If a customer has a good experience, they will often want to share it with you, on possibly on social media too. Sometimes they have a bad experience and want to share that as well.
You should not only welcome it, but you should share in the good experience, offer feedback from your point of view. That was good to hear, how pleased you were to provide a great service. Be empathetic to their happy experience and smile along with it.
It’s all part of providing a personal service, and it’s good to shout about your successes. Your agents can only do this if they have the bandwidth to provide such a service. So soon we’re going to look at how to enable them to have more time.
8. Scale Your Service
All too often Customer Service departments are stretched, having stressed and frantic staff with less available time will only ever impact your customer – which means a lower quality of service – and that will ultimately hit your bottom line.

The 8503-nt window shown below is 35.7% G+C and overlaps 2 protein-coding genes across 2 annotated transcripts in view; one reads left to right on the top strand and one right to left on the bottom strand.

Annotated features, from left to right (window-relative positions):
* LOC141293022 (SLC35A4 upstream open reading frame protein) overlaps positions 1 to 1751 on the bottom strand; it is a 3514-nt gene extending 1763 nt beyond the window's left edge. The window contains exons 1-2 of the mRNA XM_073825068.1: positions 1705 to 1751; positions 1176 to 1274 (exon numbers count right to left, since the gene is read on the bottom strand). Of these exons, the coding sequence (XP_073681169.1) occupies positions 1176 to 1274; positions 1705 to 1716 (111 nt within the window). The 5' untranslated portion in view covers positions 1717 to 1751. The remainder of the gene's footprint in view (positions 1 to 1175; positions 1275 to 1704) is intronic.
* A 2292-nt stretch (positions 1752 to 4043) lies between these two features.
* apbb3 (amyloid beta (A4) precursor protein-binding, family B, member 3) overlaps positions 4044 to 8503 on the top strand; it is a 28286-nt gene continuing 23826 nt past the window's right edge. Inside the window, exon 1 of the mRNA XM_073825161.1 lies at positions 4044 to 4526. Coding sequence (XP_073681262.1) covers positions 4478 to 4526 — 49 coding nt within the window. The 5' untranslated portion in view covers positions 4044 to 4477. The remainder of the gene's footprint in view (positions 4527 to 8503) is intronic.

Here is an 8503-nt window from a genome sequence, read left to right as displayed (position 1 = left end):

Yet, not one wants to be overstaffed, and employing customer service agents can be expensive. When you get to a certain size, your number of customer issues can be exponential when you’re herding customers through your system. When all the points we’ve mentioned above go out the window then it’s a downward spiral.
To scale your customer interactions, you ultimately need to adopt an automated communication approach.
You can leverage the power of automation to handle most of what your customers need, and let your customer service agents handle what your automation system can’t currently do, they’ll be able to provide a much better experience to those that need it, according to priority, your SLAs and other business rules.
Having a flexible modular system means you can scale when you need to, and add additional customer interaction channels as the demand becomes greater. Easily resolve customer inquiries on a mass scale, with multiple departments …quickly.
Automating customer interactions through the commbox omnichannel bots increase customer efficiency by handling inquiries effectively, which will enhance the customer’s experience …and makes for happy helpful agents with time on their hands to help where it’s needed. With reports and performance tracking so you can get to understand your customers even better!
Ask about Commbox today, and take advantage of our free demonstration. Find out more here.